I’ve recently been wowed by series such as House of Cards (Netflix) and The Man in the High Castle(Amazon), and am really blown away by The Crown (Netflix) and The Grand Tour (Amazon). I’m blown away not because these are good internet shows, which they are, but by the budgets being spent on them.
When you have one of the major channels of the world being outspent by a factor of almost $10 for every $1 they spend, something is happening. When a network can spend £10 million per episode of a mini-series, something is changing. What?
We have turned into a global society.
National television stations are going to gradually become less and less relevant in a globally networked world. The BBC, Fox, NBC and others therefore also need to think global. In some areas, they already do. For example, the BBC’s first series of Planet Earth aired a decade ago, took five years to make and was the most expensive nature documentary ever filmed by the BBC at £8million. It went on win an Emmy award and be shown in over 130 countries. That’s why the BBC has made Planet Earth 2, which is airing at the moment and is stunning thanks to improvements in technology, especially drones and cameras in places that were inaccessible before.
The reason I write this is that things are changing fast, but we probably don’t see it. It began with eBay selling stuff that shouldn’t be available in other countries. For years, I could buy things online and receive the goods without intervention by Her Majesty’s tax collectors. That eventually stopped, as the government wises up to such shady practices eventually. However, for how long can this go on?
For example, I blogged a month ago about a vexing question about regulating global networks, and this is still a persistent theme. As we are all now online, connected all the time, our media, friends and entertainment has globalised. My friends on Facebook and Twitter are all over the world, with few of them actually here in my hometown. My media is global, and quite a lot of the media is user generated. Using drones, webcams and smartphones, my network entertains me non-stop with fake news stories, funny films of cats and more. In fact, it’s quite amusing that the one thing that unites all of humanity is amusing things cats, puppies and babies do.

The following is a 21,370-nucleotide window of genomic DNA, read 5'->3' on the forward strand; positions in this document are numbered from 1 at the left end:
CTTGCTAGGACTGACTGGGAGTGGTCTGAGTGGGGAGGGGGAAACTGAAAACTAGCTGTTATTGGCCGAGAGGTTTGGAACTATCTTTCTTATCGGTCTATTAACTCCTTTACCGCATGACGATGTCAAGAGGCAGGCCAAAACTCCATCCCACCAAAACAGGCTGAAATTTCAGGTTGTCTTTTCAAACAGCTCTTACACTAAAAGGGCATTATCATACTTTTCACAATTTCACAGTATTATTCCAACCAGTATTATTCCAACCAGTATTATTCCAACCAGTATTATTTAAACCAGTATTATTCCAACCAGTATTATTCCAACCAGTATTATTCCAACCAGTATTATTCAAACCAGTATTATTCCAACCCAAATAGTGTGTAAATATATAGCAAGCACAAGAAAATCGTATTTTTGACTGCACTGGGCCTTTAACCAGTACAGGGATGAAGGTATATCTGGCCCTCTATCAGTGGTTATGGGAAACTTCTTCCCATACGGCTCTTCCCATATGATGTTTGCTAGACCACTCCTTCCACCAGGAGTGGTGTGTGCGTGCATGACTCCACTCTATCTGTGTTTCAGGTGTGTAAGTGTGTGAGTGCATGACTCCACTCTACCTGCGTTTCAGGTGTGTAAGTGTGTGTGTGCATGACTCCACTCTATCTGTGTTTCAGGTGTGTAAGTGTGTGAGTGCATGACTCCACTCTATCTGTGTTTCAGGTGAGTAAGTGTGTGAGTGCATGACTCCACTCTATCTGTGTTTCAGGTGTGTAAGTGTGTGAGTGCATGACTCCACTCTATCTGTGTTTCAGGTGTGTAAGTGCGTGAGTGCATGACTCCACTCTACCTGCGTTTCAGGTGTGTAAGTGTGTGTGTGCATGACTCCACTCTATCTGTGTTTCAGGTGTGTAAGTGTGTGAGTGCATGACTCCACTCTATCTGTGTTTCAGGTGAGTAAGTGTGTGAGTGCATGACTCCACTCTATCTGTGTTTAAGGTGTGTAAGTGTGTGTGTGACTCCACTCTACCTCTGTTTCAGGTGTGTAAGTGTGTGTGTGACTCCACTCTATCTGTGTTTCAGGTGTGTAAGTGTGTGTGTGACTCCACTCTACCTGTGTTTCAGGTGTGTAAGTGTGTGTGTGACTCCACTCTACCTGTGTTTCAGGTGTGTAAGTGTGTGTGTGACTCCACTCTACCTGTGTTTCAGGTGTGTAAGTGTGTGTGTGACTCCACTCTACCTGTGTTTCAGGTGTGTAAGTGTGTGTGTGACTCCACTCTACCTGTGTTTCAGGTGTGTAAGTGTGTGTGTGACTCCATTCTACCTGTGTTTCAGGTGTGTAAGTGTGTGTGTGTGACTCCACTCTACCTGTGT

I’ve also now discovered that we can all talk to each other in a variety of languages. Facebook and Twitter are translating everything for me, and you can now even call each other up on Skype and have simultaneous translations.
There’s even a pair of headphones being crowdfunded, which will allow you to talk to each other face-to-face with no language barriers.
The reason for this being a critical change – and the theme of many of my presentations – is that if the whole planet is on the network, with seven billion people able to talk and trade non-stop, what is the infrastructure for trade and commerce that underpins this system? I’ve explored that in depth in ValueWeb and truly believe that it is the smart network of things combined with a distributed ledger for transactions and a digital currency for global exchange.
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